GSBS Dissertations and Theses

Publication Date


Document Type

Doctoral Dissertation

Academic Program

Clinical and Population Health Research


Meyers Primary Care Institute

First Thesis Advisor

Becky A. Briesacher, Ph.D.


Instrumental variables, Comparative Effectiveness Research, Confounding Factors (Epidemiology), Osteoporotic Fractures, Alendronate, Etidronic Acid, Bone Density Conservation Agents, Outcome Assessment (Health Care)


Osteoporosis is a significant public health problem in the U.S. It not only affects the physical well-being of the older women but also creates a substantial financial burden for the health care system. The mainstay of osteoporosis medications is bisphosphonate treatment of which alendronate and risedronate are the most commonly prescribed in clinical practice. However, there have been no head-to-head randomized controlled trials (RCTs) evaluating the effects of these two bisphosphonates on fracture outcomes.

In the absence of RCTs, observational studies are necessary to provide alternative evidence on the comparative effectiveness between alendronate and risedronate on fracture outcomes. However, existing observational studies have provided inconclusive results partially due to residual confounding from unobserved variables such as patients’ health status or behavior. IV analysis may be one method to address unmeasured confounding bias in observational studies. While it has not been applied in bisphosphonate research, it has been used in research on a variety of other prescription medications.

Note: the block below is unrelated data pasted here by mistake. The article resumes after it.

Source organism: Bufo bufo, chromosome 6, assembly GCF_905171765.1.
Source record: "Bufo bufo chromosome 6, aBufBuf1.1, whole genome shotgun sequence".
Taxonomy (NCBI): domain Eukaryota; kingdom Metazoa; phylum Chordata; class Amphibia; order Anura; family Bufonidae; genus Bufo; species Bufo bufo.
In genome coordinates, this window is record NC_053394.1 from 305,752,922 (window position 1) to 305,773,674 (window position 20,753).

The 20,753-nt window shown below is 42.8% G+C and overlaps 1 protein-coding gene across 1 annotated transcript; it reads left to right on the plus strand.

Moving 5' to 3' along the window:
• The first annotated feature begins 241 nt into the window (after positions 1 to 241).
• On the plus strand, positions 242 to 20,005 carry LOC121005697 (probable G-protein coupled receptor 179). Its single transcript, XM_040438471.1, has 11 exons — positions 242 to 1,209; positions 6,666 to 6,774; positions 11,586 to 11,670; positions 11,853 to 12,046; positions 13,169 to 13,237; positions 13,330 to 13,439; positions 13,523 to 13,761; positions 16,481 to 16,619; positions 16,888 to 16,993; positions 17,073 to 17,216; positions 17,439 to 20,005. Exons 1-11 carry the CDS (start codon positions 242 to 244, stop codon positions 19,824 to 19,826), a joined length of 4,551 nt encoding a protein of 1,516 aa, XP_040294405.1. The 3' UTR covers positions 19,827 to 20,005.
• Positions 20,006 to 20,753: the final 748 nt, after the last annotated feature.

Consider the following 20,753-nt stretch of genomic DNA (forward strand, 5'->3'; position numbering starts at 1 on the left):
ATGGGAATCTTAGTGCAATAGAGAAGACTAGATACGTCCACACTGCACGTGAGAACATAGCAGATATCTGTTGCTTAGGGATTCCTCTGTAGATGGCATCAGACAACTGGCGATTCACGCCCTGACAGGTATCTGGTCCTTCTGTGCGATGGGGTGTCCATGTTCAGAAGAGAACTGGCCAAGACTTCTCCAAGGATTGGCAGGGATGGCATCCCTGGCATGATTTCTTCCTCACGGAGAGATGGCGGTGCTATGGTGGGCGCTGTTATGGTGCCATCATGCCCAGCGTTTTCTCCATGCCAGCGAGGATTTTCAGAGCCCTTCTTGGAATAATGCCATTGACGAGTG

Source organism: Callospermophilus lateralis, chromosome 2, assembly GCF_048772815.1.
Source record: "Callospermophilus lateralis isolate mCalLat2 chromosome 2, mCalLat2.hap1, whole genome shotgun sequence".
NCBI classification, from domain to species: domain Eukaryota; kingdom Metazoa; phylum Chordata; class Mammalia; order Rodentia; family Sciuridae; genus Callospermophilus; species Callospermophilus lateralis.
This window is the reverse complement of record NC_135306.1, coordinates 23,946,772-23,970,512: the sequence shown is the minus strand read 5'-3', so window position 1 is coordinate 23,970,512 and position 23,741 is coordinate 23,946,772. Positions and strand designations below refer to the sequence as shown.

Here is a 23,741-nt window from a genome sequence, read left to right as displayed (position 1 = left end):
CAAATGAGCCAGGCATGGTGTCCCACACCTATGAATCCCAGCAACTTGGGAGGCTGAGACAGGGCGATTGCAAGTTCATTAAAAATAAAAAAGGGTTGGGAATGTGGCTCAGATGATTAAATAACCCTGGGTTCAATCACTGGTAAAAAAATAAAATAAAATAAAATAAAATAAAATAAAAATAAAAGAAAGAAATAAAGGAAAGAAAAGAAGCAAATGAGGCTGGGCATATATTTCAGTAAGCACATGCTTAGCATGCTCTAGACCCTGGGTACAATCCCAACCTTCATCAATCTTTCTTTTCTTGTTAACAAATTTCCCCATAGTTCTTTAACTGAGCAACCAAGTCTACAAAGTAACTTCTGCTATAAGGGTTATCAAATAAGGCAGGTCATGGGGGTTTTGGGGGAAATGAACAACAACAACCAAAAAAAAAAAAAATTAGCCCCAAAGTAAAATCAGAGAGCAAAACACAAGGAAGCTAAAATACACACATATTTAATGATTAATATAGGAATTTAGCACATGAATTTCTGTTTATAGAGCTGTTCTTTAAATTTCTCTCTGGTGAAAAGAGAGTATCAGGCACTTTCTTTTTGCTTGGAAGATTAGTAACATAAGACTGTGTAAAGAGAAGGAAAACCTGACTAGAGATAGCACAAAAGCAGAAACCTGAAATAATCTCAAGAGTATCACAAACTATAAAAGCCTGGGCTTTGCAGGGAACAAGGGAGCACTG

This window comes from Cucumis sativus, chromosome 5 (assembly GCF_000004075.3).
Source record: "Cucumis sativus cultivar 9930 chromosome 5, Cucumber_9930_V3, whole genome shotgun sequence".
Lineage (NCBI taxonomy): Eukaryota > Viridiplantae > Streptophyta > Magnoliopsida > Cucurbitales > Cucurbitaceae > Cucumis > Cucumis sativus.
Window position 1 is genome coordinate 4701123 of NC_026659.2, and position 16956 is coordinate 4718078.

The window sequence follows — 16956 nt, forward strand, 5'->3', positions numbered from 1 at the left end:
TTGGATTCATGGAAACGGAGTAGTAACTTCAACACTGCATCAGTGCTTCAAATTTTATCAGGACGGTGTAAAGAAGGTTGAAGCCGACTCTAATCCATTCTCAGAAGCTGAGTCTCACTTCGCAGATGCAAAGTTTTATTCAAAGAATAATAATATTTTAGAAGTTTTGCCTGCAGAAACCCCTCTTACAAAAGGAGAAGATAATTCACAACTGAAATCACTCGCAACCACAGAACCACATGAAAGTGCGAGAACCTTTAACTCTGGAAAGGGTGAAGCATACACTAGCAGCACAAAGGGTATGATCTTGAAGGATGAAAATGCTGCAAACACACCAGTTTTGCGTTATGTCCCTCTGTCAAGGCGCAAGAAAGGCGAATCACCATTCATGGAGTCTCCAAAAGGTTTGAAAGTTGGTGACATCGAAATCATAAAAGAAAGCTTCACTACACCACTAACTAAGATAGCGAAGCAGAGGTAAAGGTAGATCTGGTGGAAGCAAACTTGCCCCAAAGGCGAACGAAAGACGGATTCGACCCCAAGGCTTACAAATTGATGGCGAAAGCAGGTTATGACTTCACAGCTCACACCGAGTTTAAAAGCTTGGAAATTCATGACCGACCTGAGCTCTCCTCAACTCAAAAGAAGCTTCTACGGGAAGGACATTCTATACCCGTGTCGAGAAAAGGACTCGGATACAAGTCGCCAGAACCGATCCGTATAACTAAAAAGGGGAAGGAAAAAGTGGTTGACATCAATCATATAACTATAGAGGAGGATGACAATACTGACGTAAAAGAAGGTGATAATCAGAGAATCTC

In this dissertation, we applied the IV approach with an IV, date of generic alendronate availability, to evaluate the comparative effectiveness between alendronate and risedronate using observational data. This dissertation improved current research in several ways. First, we extended the IV approach to research on bisphosphonates. Second, compared with the current observational studies on bisphosphonates, this dissertation may more accurately estimate the relative effects between alendronate and risedronate because IV analysis is not subject to unmeasured confounding bias. Third, the study results extended the current evidence of the comparative effectiveness between the two most commonly prescribed bisphosphonates. Finally, we proposed and provided empirical evidence of a new IV that might be used for future prescription drug research.

The finding of this dissertation can be summarized from three aspects. First, we found that the evidence supported the validity of the date of generic availability as an IV in the study of bisphosphonates. Second, applying IV approach to study the comparative effectiveness of alendronate and risedronate, we found that alendronate and risedronate were comparable to reduce the risk of 12-month non-vertebral fractures in older women. Since generic alendronate is availability on the market while generic risedronate is not, promoting the use of alendronate may help reduce the healthcare cost and not sacrifice the clinical effectiveness. Finally, by comparing the proposed IV with a popular IV-physician preference, we found that both the calendar time IV based on the date of generic availability and the physician preference appeared to be valid. It might be practically easier to use the calendar time IV than the physician preference IV.



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